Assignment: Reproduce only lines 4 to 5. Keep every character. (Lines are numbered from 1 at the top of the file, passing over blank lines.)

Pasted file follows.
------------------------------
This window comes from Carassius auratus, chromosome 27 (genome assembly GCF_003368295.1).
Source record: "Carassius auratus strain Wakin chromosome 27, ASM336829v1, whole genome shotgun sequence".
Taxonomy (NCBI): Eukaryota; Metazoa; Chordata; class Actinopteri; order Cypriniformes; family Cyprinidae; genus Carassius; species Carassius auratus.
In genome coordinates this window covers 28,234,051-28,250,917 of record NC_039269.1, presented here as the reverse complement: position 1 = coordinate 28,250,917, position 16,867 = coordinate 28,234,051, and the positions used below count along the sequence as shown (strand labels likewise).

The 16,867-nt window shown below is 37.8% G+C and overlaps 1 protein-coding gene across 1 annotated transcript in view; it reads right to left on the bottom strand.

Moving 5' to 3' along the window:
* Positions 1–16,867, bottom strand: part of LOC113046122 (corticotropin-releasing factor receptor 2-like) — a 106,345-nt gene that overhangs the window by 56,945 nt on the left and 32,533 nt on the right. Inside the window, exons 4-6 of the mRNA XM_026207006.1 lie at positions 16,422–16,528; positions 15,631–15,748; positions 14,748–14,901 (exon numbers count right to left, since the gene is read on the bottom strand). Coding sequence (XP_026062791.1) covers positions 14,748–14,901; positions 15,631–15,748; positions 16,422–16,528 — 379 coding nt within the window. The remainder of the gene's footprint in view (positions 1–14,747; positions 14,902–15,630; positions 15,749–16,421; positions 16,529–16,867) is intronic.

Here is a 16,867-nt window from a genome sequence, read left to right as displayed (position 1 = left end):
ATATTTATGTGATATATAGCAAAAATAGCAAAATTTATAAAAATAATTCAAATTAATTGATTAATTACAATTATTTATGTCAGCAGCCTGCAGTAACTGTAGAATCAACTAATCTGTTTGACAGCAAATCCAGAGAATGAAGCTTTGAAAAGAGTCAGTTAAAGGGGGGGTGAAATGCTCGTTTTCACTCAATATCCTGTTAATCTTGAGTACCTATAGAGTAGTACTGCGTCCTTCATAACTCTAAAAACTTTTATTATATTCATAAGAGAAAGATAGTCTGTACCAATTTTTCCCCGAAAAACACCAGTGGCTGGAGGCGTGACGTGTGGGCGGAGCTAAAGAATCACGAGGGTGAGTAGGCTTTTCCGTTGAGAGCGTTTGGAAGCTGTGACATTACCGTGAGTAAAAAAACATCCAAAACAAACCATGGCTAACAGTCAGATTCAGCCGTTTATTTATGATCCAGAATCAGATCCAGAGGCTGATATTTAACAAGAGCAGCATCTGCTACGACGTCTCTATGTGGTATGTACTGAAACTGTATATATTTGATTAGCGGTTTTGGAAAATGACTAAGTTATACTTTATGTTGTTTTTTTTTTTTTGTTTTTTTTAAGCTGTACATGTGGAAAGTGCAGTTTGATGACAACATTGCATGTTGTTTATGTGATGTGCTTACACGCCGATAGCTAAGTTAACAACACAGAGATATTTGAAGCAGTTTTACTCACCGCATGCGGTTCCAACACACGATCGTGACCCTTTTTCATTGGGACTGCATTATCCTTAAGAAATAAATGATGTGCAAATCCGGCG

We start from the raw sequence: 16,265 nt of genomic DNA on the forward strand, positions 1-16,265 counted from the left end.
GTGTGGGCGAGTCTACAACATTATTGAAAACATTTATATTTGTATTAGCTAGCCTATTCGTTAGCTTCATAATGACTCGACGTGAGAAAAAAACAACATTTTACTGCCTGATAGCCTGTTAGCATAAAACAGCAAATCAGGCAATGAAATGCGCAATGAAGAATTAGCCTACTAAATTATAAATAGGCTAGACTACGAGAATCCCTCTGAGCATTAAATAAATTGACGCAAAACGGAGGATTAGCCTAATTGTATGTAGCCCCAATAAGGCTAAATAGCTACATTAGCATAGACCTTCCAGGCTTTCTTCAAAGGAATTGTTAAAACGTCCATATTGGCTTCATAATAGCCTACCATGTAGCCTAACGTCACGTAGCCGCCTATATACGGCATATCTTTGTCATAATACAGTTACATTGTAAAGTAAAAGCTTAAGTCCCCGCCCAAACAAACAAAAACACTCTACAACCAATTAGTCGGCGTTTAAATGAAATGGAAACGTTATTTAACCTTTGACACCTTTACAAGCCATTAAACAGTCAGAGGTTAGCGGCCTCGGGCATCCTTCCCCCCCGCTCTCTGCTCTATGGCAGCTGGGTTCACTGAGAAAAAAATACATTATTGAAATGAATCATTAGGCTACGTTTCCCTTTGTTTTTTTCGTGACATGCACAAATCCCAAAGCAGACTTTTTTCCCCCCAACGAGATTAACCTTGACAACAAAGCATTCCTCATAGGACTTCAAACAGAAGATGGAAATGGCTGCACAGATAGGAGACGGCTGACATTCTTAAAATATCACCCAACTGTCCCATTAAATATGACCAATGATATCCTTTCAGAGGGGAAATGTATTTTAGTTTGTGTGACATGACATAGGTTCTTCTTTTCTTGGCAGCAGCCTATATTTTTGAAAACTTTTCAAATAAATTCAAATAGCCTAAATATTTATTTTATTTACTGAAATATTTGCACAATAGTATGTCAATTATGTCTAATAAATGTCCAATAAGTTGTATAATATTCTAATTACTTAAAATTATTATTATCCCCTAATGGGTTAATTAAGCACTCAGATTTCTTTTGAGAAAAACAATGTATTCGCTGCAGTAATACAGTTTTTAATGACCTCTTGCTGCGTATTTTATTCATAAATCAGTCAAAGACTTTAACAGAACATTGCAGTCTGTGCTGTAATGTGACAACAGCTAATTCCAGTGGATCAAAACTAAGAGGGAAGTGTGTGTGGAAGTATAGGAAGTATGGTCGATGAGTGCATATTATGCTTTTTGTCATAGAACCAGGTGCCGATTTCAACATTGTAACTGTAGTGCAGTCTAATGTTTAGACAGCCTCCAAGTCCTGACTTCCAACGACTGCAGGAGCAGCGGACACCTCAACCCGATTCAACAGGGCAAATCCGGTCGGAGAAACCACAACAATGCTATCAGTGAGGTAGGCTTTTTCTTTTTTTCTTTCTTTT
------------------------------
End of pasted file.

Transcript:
In genome coordinates this window covers 28,234,051-28,250,917 of record NC_039269.1, presented here as the reverse complement: position 1 = coordinate 28,250,917, position 16,867 = coordinate 28,234,051, and the positions used below count along the sequence as shown (strand labels likewise).

The 16,867-nt window shown below is 37.8% G+C and overlaps 1 protein-coding gene across 1 annotated transcript in view; it reads right to left on the bottom strand.